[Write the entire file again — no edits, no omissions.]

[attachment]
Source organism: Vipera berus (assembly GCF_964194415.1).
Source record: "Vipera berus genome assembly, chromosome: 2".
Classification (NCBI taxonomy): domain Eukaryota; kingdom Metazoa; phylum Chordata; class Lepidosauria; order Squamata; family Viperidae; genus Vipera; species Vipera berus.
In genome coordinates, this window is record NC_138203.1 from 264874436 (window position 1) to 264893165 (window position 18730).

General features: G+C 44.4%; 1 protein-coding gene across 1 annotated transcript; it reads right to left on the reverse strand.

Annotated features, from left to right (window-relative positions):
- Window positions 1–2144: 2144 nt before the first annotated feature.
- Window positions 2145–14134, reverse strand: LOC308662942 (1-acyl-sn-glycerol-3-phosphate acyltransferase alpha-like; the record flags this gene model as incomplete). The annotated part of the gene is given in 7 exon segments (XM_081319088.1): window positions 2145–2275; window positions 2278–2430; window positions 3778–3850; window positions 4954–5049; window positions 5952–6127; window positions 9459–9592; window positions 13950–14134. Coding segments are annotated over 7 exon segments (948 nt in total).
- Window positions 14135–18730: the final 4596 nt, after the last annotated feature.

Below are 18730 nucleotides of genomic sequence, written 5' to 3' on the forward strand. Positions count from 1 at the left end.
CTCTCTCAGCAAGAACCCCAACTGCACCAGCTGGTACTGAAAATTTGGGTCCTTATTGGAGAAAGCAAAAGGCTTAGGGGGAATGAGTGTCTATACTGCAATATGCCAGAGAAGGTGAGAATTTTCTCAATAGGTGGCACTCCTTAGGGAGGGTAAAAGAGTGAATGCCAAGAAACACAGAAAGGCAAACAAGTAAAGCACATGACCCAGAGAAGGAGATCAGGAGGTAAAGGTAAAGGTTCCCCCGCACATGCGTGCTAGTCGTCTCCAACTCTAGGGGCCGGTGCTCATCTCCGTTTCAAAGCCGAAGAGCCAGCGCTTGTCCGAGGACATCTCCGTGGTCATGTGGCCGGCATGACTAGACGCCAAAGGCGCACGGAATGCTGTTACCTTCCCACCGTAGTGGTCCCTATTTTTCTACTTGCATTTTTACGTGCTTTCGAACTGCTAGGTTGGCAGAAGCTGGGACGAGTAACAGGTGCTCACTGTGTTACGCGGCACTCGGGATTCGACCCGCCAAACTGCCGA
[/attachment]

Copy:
Source organism: Vipera berus (assembly GCF_964194415.1).
Source record: "Vipera berus genome assembly, chromosome: 2".
Classification (NCBI taxonomy): domain Eukaryota; kingdom Metazoa; phylum Chordata; class Lepidosauria; order Squamata; family Viperidae; genus Vipera; species Vipera berus.
In genome coordinates, this window is record NC_138203.1 from 264874436 (window position 1) to 264893165 (window position 18730).

General features: G+C 44.4%; 1 protein-coding gene across 1 annotated transcript; it reads right to left on the reverse strand.

Annotated features, from left to right (window-relative positions):
- Window positions 1–2144: 2144 nt before the first annotated feature.
- Window positions 2145–14134, reverse strand: LOC308662942 (1-acyl-sn-glycerol-3-phosphate acyltransferase alpha-like; the record flags this gene model as incomplete). The annotated part of the gene is given in 7 exon segments (XM_081319088.1): window positions 2145–2275; window positions 2278–2430; window positions 3778–3850; window positions 4954–5049; window positions 5952–6127; window positions 9459–9592; window positions 13950–14134. Coding segments are annotated over 7 exon segments (948 nt in total).
- Window positions 14135–18730: the final 4596 nt, after the last annotated feature.

Below are 18730 nucleotides of genomic sequence, written 5' to 3' on the forward strand. Positions count from 1 at the left end.
CTCTCTCAGCAAGAACCCCAACTGCACCAGCTGGTACTGAAAATTTGGGTCCTTATTGGAGAAAGCAAAAGGCTTAGGGGGAATGAGTGTCTATACTGCAATATGCCAGAGAAGGTGAGAATTTTCTCAATAGGTGGCACTCCTTAGGGAGGGTAAAAGAGTGAATGCCAAGAAACACAGAAAGGCAAACAAGTAAAGCACATGACCCAGAGAAGGAGATCAGGAGGTAAAGGTAAAGGTTCCCCCGCACATGCGTGCTAGTCGTCTCCAACTCTAGGGGCCGGTGCTCATCTCCGTTTCAAAGCCGAAGAGCCAGCGCTTGTCCGAGGACATCTCCGTGGTCATGTGGCCGGCATGACTAGACGCCAAAGGCGCACGGAATGCTGTTACCTTCCCACCGTAGTGGTCCCTATTTTTCTACTTGCATTTTTACGTGCTTTCGAACTGCTAGGTTGGCAGAAGCTGGGACGAGTAACAGGTGCTCACTGTGTTACGCGGCACTCGGGATTCGACCCGCCAAACTGCCGA